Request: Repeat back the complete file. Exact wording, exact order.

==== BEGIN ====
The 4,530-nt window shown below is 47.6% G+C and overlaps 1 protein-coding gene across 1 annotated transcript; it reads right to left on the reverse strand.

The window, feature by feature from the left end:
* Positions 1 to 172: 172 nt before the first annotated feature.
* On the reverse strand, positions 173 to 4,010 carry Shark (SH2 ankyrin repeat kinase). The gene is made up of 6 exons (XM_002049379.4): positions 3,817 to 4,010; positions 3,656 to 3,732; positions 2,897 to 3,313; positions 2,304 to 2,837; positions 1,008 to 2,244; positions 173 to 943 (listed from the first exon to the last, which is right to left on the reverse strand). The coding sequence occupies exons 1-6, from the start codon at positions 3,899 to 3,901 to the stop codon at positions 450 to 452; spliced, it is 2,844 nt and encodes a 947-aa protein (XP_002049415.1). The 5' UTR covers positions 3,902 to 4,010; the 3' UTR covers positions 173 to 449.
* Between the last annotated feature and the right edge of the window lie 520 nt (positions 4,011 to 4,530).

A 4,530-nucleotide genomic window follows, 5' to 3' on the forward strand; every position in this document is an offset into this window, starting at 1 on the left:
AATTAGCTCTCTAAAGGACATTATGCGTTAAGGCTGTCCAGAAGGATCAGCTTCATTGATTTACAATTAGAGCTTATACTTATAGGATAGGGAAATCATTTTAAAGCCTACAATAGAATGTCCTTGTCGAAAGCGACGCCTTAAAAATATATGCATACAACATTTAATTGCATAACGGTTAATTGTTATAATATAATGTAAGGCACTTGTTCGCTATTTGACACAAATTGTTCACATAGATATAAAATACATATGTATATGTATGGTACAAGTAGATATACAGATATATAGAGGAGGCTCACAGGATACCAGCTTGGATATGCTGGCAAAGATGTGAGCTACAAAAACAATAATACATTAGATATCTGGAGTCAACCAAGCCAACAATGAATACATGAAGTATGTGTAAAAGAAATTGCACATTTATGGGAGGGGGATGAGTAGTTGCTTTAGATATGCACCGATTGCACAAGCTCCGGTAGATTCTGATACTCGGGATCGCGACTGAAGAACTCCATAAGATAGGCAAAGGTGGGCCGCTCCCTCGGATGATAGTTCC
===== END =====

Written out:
The 4,530-nt window shown below is 47.6% G+C and overlaps 1 protein-coding gene across 1 annotated transcript; it reads right to left on the reverse strand.

The window, feature by feature from the left end:
* Positions 1 to 172: 172 nt before the first annotated feature.
* On the reverse strand, positions 173 to 4,010 carry Shark (SH2 ankyrin repeat kinase). The gene is made up of 6 exons (XM_002049379.4): positions 3,817 to 4,010; positions 3,656 to 3,732; positions 2,897 to 3,313; positions 2,304 to 2,837; positions 1,008 to 2,244; positions 173 to 943 (listed from the first exon to the last, which is right to left on the reverse strand). The coding sequence occupies exons 1-6, from the start codon at positions 3,899 to 3,901 to the stop codon at positions 450 to 452; spliced, it is 2,844 nt and encodes a 947-aa protein (XP_002049415.1). The 5' UTR covers positions 3,902 to 4,010; the 3' UTR covers positions 173 to 449.
* Between the last annotated feature and the right edge of the window lie 520 nt (positions 4,011 to 4,530).

A 4,530-nucleotide genomic window follows, 5' to 3' on the forward strand; every position in this document is an offset into this window, starting at 1 on the left:
AATTAGCTCTCTAAAGGACATTATGCGTTAAGGCTGTCCAGAAGGATCAGCTTCATTGATTTACAATTAGAGCTTATACTTATAGGATAGGGAAATCATTTTAAAGCCTACAATAGAATGTCCTTGTCGAAAGCGACGCCTTAAAAATATATGCATACAACATTTAATTGCATAACGGTTAATTGTTATAATATAATGTAAGGCACTTGTTCGCTATTTGACACAAATTGTTCACATAGATATAAAATACATATGTATATGTATGGTACAAGTAGATATACAGATATATAGAGGAGGCTCACAGGATACCAGCTTGGATATGCTGGCAAAGATGTGAGCTACAAAAACAATAATACATTAGATATCTGGAGTCAACCAAGCCAACAATGAATACATGAAGTATGTGTAAAAGAAATTGCACATTTATGGGAGGGGGATGAGTAGTTGCTTTAGATATGCACCGATTGCACAAGCTCCGGTAGATTCTGATACTCGGGATCGCGACTGAAGAACTCCATAAGATAGGCAAAGGTGGGCCGCTCCCTCGGATGATAGTTCC